Members of Day Pitney's litigation team.
Members of Day Pitney’s litigation team. ()

Day Pitney’s litigation department has represented some of the best-known companies in the state.

Core clients have included national and global brands, such as Priceline.com and Wells Fargo bank, not to mention some of Connecticut’s most venerable institutions, such as Yale University.

“I think one of the real strengths of our litigation department is our diversity,” said Stanley Twardy Jr., the firm’s managing partner. “We’re split up into six areas of litigation, including torts, white collar and intellectual property, and the amount of work we have in each will vary from year to year.”

The firm keeps a close eye on its caseload so it can shift attorneys to areas of current need. “One thing that’s important is being able to respond to different developments,” Twardy said. “We have a very deep bench, and a significant number of lawyers with talent and experience in all of matters we handle.”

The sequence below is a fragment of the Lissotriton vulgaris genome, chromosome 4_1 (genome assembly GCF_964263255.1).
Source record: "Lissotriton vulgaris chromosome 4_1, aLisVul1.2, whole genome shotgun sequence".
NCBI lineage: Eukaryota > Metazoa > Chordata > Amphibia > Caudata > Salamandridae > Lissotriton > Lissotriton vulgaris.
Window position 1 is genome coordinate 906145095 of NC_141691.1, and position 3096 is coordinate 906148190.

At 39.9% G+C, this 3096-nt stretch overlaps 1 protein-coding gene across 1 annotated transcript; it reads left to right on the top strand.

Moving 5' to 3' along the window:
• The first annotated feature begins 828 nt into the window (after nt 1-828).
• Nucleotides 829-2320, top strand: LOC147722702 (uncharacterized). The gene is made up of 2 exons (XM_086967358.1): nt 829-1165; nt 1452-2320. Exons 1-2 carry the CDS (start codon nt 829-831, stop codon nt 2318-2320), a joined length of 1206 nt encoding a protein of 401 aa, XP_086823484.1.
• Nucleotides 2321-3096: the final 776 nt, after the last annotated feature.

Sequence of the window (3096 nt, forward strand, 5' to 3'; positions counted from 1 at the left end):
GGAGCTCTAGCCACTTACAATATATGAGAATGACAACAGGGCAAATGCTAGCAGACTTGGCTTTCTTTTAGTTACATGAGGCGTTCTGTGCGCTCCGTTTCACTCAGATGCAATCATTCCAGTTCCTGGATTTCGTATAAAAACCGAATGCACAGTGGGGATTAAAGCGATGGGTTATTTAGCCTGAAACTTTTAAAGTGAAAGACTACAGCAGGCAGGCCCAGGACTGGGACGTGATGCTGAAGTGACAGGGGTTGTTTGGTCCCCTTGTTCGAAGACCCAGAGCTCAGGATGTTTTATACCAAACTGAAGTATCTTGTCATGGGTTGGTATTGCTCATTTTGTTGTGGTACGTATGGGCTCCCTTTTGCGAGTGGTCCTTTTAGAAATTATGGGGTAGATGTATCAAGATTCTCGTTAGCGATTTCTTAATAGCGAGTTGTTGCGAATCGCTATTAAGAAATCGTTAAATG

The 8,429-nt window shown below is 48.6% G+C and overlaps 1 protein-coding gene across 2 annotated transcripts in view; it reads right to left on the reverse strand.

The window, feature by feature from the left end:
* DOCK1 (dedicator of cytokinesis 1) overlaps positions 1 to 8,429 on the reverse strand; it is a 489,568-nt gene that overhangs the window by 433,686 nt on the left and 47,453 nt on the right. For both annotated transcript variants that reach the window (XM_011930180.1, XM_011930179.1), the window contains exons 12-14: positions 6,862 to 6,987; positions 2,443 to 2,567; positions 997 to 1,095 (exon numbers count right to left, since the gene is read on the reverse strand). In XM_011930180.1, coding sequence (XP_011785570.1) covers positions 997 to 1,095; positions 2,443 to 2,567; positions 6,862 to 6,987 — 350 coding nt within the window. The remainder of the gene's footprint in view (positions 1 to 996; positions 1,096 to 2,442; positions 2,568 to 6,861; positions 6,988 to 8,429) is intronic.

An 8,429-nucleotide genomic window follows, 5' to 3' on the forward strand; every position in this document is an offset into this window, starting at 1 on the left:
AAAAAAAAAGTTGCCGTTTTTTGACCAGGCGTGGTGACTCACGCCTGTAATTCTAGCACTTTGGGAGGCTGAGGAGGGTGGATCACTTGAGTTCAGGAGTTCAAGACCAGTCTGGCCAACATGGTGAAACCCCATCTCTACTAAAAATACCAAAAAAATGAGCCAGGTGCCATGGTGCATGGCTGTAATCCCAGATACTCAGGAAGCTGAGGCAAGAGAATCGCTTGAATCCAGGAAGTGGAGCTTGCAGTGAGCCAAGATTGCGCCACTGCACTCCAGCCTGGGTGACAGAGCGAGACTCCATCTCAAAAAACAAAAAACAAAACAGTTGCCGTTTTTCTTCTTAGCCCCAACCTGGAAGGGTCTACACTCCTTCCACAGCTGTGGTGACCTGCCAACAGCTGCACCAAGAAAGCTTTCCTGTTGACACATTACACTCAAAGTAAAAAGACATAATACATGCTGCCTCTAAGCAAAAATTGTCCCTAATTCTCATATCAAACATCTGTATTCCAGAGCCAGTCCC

That depth of experience and breadth of skill sets has made Day Pitney the Connecticut Law Tribune’s 2014 Litigation Departments of the Year overall winner in the large law firm category. All told, the firm employs 139 litigators, including 62 litigation partners and 56 litigation associates. A little fewer than half of those professionals are in Connecticut offices in Greenwich, Hartford, New Haven, Stamford and West Hartford.

Day Pitney’s litigators keep busy: they currently have more than 160 cases ready for trial. The litigation department’s approach is to staff each case with a team consisting of key partners, counsel and associates. James Rotondo, a litigation partner, said the key first step is to identify evidence and legal issues that will benefit their clients. “Up front, we try to analyze the cases,” he said.

“We try to find out the dispositive issues, the leverage issues, and we try to drive it there,” Rotondo said. “That’s what any good trial lawyer will do. We try to use our understanding about the facts and our understanding about the law to make good choices early on. We have lawyers on the case to make good choices.”

In terms of assigning lawyers to the cases, he said, “we put together teams on a particular case based on relationships with the clients.”